10 per cent of young people rarely use the internet


A new report commissioned by the Nominet Trust shows that 10 per cent of all young people aged between 17 and 23 years old rarely use the internet, if at all.

It also revealed that some of those surveyed were embarrassed to admit to even friends that they didn’t understand how to use the internet properly and some were unable to use email.

The research ‘On the periphery? Understanding low and discontinued Internet use amongst young people in Britain’, conducted by the Oxford Internet Institute at Oxford University, reveals that those young people who rarely use the internet lack the skills, motivation or simply don’t have access to the internet to use it.

The study coincides with the opening of a national exhibition of photography Our Digital Planet which will visit cities around the UK and showcase images of how the internet has had an impact on people’s lives.

Annika Small, Director of Nominet Trust said: “The report shows that the widely-held assumption that all young people are digitally literate and able to navigate the internet meaningfully is inaccurate. This is something we urgently need to address if we are to support young people to cope with - and contribute to - a complex, global and digital society.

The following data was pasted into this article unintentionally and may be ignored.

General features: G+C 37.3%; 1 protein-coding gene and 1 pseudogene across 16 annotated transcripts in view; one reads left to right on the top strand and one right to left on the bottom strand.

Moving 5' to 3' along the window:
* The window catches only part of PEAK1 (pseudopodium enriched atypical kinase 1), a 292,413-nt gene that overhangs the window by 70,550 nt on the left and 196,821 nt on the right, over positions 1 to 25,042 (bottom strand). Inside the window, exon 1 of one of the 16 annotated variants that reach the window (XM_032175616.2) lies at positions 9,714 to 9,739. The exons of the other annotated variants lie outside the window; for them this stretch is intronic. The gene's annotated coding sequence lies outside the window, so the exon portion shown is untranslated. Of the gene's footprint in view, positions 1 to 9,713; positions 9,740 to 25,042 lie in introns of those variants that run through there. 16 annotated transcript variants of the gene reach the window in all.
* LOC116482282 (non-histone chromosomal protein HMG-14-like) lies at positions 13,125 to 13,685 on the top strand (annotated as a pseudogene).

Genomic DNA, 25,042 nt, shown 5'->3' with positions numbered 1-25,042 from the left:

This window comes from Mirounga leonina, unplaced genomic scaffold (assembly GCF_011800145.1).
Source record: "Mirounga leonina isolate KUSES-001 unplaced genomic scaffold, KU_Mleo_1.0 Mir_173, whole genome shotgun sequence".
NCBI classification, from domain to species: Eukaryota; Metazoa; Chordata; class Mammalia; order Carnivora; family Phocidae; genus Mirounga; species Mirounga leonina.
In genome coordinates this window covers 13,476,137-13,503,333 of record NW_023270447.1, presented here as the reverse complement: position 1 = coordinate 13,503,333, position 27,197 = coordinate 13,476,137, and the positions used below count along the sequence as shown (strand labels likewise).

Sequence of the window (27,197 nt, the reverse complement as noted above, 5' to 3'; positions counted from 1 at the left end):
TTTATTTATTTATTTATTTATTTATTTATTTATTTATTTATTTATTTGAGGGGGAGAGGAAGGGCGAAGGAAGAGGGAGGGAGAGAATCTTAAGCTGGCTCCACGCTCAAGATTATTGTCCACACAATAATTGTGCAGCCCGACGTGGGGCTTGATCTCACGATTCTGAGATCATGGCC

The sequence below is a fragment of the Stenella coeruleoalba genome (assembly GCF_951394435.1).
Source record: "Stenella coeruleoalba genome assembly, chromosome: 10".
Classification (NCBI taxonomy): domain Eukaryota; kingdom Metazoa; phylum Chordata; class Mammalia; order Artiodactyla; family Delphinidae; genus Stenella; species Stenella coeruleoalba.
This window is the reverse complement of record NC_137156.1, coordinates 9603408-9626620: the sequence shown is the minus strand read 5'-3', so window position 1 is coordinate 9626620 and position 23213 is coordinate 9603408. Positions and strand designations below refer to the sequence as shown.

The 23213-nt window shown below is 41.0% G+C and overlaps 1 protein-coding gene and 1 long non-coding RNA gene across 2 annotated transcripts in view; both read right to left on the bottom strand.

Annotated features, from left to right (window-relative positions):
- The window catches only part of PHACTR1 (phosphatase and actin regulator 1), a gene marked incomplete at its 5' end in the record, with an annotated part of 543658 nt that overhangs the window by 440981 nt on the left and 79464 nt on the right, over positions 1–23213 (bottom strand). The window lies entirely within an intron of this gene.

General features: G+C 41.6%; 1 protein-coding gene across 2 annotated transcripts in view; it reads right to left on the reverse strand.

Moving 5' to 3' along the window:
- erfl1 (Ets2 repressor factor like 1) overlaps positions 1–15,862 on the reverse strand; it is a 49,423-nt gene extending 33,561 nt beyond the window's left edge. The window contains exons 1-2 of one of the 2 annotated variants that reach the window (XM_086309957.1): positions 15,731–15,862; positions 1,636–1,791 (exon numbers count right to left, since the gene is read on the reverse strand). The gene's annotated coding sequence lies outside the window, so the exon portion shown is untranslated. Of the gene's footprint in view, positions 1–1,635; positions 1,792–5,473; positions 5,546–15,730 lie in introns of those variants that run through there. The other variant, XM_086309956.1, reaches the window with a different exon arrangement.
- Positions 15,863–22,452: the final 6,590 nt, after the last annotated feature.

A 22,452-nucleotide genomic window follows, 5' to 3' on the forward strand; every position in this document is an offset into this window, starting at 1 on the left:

“The study also highlighted that it is often those young people with low literacy levels who don’t use the internet, either because of lack of skills or lack of access. In this digital world, we need to ensure that all young people can be confident users of the internet and have access to it and the support needed to develop the skills to be able to use the internet successfully.”

The research suggests that young people without basic educational skills find they are unable to complete internet searches successfully, usually because of low literacy levels. The cost and a lack of access to the internet also play a huge part in them not being able to successfully use the internet.

Most of the young people identified as discontinued internet users were currently unemployed and a number of them had not finished secondary education.

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